A Place in Time spotlights a significant cultural resource - a district, site, building, structure or object - entered in the National Register of Historic Places.
Equitable Plaza and its pedestrian bridge leading to Gateway Center. Pittsburgh History & Landmarks Foundation/Photo by Frank Stroker

Equitable Plaza and its pedestrian bridge leading to Gateway Center.
Pittsburgh History & Landmarks Foundation/Photo by Frank Stroker

Throughout much of its industrial history, Pittsburgh had an image problem. In 1868 James Parton wrote in The Atlantic Monthly that it was “Hell with the lid taken off.” Later, it became known as “The Smoky City.” Pollution was a big issue, but there were other problems, such as traffic congestion, flooding and blight that made Pittsburgh a less-than-desirable place to live. It was so bad that in 1944 The Wall Street Journal characterized Pittsburgh among cities “that had bleak futures.” One could argue that nowhere were these issues more visible than at the Point, the area of downtown where the Allegheny River and the Monongahela River join to form the Ohio River. Prior to World War II, the Point was a smoky, gritty, blighted area that was home to two railyards, several exposition halls, offices, clubs and hotels. It was also home to the Fort Pitt Blockhouse, a 1764 building owned by the Daughters of the American Revolution and the sole remaining aboveground structure from the Colonial-era Fort Pitt.

In all fairness, Pittsburgh did not ignore these issues prior to the mid-20th century. Earlier, the city considered several recommendations for the future of the Point. One of the more interesting proposals, advanced in 1947 by Frank Lloyd Wright, was to transform the Point into an automobile-centered amusement park. The formulation of plans, however, could not overcome two major impediments, the Manchester and Point bridges near the Point’s tip, which would need to be moved in order to redevelop the area.

Several political developments in the 1940s allowed redevelopment at the Point to move beyond plans and recommendations, however. In 1945 Pennsylvania’s Urban Redevelopment Law allowed cities to acquire privately owned property, clear it, and sell it to private companies for redevelopment. In 1947 amendments to the state’s Insurance Act allowed insurance companies to invest in real estate.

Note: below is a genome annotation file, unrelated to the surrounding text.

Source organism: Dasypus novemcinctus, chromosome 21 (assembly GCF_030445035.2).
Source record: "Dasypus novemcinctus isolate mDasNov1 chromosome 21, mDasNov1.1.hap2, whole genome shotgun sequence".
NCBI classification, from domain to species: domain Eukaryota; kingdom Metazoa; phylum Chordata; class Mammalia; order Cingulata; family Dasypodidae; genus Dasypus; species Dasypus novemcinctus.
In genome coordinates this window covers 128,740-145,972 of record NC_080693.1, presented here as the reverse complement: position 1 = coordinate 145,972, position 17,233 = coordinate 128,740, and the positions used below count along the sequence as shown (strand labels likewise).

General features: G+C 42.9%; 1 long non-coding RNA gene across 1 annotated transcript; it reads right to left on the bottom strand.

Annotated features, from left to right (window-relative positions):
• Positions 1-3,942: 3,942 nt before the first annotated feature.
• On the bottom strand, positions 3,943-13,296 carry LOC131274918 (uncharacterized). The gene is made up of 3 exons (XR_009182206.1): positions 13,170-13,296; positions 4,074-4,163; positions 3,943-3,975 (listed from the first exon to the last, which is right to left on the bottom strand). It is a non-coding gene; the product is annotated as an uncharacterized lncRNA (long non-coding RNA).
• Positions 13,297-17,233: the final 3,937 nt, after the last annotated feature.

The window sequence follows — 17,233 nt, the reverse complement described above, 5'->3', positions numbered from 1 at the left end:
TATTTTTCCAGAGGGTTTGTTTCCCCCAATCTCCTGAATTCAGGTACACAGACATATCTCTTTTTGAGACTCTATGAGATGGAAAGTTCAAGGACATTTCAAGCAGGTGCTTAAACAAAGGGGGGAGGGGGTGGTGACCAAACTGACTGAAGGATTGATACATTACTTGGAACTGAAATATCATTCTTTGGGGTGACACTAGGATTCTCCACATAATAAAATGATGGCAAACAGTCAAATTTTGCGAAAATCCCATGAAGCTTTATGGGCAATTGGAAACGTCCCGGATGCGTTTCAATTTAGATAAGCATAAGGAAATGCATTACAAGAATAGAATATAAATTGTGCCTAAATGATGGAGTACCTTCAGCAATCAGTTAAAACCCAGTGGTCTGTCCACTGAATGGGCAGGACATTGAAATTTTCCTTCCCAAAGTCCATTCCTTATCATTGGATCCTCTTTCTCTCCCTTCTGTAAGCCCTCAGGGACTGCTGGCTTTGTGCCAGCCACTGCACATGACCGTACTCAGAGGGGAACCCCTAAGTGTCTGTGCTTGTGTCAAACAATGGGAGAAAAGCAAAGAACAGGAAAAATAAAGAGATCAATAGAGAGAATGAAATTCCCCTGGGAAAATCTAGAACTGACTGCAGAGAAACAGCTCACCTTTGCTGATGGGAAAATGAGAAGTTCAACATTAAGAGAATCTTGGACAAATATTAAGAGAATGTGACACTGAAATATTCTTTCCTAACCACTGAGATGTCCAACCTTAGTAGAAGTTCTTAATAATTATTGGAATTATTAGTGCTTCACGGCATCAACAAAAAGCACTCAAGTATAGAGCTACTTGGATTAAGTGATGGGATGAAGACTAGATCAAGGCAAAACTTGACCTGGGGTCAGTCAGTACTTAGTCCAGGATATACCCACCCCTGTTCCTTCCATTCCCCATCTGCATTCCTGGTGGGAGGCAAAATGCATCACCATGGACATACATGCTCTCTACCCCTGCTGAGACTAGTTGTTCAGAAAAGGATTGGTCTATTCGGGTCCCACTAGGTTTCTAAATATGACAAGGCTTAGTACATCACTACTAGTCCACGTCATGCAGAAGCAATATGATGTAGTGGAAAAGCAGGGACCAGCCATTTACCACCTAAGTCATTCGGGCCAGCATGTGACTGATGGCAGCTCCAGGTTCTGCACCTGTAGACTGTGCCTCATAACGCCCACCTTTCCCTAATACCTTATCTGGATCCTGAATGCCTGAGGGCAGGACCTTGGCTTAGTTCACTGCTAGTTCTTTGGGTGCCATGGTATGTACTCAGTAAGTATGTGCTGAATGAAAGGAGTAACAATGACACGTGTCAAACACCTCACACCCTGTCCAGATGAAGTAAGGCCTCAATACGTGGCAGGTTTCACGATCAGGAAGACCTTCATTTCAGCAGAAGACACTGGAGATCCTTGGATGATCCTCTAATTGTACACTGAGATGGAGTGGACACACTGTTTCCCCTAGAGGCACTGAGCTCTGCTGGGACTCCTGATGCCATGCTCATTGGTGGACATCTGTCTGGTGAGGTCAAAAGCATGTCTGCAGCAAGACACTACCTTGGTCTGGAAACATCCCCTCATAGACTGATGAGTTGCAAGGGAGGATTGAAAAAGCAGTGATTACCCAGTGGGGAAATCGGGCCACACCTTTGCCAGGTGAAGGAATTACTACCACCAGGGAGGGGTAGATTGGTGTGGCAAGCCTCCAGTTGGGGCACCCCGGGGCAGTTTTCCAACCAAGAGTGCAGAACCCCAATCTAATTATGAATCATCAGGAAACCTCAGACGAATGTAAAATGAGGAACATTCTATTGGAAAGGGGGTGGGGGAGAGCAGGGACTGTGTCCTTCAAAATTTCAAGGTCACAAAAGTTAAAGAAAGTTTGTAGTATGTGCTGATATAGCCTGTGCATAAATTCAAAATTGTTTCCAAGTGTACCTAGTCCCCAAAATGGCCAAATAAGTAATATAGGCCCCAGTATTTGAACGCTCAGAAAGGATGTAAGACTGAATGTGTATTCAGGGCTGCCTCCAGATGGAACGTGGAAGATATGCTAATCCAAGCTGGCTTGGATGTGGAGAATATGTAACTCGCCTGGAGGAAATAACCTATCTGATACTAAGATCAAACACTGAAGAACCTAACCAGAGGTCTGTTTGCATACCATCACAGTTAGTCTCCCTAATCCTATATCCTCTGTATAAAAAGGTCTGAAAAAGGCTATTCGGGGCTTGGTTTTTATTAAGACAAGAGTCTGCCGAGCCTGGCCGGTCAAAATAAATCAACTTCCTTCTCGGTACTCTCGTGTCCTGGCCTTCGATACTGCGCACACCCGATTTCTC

With the 1945 announcement by Governor Edward Martin that the state would fund “clearing of thirty-six acres at the lower Point, removal of two unsightly bridges, construction of two new bridges upstream, and creation of a state park at the Point,” the redevelopment of 59 acres began. The plan called for 36 acres to become Point State Park and 23 acres to be turned over to the Equitable Life Assurance Company to develop.

Between 1945 and 1974 the Point was completely redeveloped. A park and fountain were created and 12 mostly high-rise buildings were constructed from 1950 to 1969 in two landscaped plazas – Equitable Plaza, atop an underground parking garage, and Gateway Plaza. One building, the former Pittsburgh Press Building, dates to 1927, but was refaced in 1964.

The redevelopment of these 59 acres at the Point was only one part of the postwar planning effort to reimagine Pittsburgh. The concomitant efforts toward pollution control through city ordinances, projects to decrease flooding, and transportation improvements to remove through-traffic from the Point contributed to the success of the redevelopment and helped create a new postwar city.


Recent listings in the National Register of Historic Places include Ajax Metal Company Plant, Philadelphia; Bangor Historic District, Bangor, Northampton County; John Berger & Son Company Tobacco Warehouse, East Hempfield Township, Lancaster County; Nantmeal Village Historic District, East Nantmeal Township, Chester County; Henry F. Ortlieb Company Bottling House, Philadelphia; and William Penn Memorial (The State) Museum and State Archives Building, Harrisburg, Dauphin County.


Keith Heinrich is a historic preservation specialist in PHMC’s Bureau for Historic Preservation. He holds a B.A. in history and archaeology from Lycoming College and an M.A. in anthropology from East Carolina University.